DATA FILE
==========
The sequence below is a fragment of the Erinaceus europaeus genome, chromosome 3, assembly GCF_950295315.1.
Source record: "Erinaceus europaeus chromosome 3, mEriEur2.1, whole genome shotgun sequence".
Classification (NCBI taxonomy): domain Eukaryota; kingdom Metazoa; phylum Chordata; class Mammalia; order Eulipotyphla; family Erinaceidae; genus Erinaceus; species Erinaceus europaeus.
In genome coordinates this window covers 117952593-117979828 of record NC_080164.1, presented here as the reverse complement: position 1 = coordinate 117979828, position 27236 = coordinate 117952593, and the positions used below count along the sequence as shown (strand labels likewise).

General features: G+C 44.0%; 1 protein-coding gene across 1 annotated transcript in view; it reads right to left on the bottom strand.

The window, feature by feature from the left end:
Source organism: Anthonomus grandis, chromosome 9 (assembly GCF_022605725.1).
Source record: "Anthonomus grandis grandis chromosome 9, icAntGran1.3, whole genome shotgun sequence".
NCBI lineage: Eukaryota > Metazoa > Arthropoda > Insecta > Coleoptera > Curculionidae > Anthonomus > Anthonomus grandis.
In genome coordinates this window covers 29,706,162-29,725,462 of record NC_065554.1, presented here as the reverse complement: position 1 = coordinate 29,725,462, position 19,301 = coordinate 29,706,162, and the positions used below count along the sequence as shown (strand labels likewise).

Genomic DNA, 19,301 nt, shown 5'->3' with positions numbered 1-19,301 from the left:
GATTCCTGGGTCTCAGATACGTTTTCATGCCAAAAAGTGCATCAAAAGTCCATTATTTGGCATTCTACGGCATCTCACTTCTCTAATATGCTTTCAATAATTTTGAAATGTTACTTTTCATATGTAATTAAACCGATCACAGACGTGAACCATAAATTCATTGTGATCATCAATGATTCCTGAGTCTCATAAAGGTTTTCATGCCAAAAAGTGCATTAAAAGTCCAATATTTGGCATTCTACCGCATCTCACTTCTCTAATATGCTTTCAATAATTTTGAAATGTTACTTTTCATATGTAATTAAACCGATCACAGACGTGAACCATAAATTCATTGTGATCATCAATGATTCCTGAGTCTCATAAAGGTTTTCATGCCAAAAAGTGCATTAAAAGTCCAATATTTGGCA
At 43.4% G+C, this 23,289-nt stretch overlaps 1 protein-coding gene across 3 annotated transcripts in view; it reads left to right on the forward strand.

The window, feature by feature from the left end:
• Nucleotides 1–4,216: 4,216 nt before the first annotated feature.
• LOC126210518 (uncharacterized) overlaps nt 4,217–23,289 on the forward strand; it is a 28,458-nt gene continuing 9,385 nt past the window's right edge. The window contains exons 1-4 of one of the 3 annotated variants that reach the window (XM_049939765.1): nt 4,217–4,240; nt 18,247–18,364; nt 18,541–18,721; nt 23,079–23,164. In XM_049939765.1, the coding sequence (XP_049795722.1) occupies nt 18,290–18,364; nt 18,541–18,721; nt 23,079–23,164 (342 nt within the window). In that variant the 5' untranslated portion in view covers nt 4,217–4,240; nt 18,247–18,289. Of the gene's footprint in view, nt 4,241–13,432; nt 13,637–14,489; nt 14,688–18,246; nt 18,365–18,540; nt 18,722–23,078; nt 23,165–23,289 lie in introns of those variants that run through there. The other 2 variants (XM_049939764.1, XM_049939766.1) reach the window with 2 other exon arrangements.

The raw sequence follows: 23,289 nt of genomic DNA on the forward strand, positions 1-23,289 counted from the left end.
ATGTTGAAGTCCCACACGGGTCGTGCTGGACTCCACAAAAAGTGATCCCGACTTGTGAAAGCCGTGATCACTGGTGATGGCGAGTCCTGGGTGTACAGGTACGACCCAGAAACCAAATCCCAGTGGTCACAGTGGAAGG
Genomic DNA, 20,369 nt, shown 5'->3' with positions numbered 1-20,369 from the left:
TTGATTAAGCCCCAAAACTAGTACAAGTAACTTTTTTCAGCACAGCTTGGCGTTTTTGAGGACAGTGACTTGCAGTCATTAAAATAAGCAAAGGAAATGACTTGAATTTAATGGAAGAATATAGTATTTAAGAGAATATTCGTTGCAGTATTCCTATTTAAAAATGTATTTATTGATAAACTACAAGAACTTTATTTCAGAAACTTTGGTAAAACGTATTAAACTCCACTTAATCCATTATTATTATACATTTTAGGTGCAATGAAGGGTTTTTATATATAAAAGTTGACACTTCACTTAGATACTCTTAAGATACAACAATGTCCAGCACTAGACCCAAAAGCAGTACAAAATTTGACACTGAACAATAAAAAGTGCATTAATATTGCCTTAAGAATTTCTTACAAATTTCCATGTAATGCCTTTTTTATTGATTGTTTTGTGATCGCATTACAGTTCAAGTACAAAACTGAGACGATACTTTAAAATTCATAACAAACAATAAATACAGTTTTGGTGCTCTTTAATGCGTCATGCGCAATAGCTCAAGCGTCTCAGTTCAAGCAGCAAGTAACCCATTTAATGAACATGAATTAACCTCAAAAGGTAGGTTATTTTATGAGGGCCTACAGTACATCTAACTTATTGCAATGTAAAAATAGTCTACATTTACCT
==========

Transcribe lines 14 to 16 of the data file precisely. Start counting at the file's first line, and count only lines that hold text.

The window, feature by feature from the left end:
• Nucleotides 1–4,216: 4,216 nt before the first annotated feature.
• LOC126210518 (uncharacterized) overlaps nt 4,217–23,289 on the forward strand; it is a 28,458-nt gene continuing 9,385 nt past the window's right edge. The window contains exons 1-4 of one of the 3 annotated variants that reach the window (XM_049939765.1): nt 4,217–4,240; nt 18,247–18,364; nt 18,541–18,721; nt 23,079–23,164. In XM_049939765.1, the coding sequence (XP_049795722.1) occupies nt 18,290–18,364; nt 18,541–18,721; nt 23,079–23,164 (342 nt within the window). In that variant the 5' untranslated portion in view covers nt 4,217–4,240; nt 18,247–18,289. Of the gene's footprint in view, nt 4,241–13,432; nt 13,637–14,489; nt 14,688–18,246; nt 18,365–18,540; nt 18,722–23,078; nt 23,165–23,289 lie in introns of those variants that run through there. The other 2 variants (XM_049939764.1, XM_049939766.1) reach the window with 2 other exon arrangements.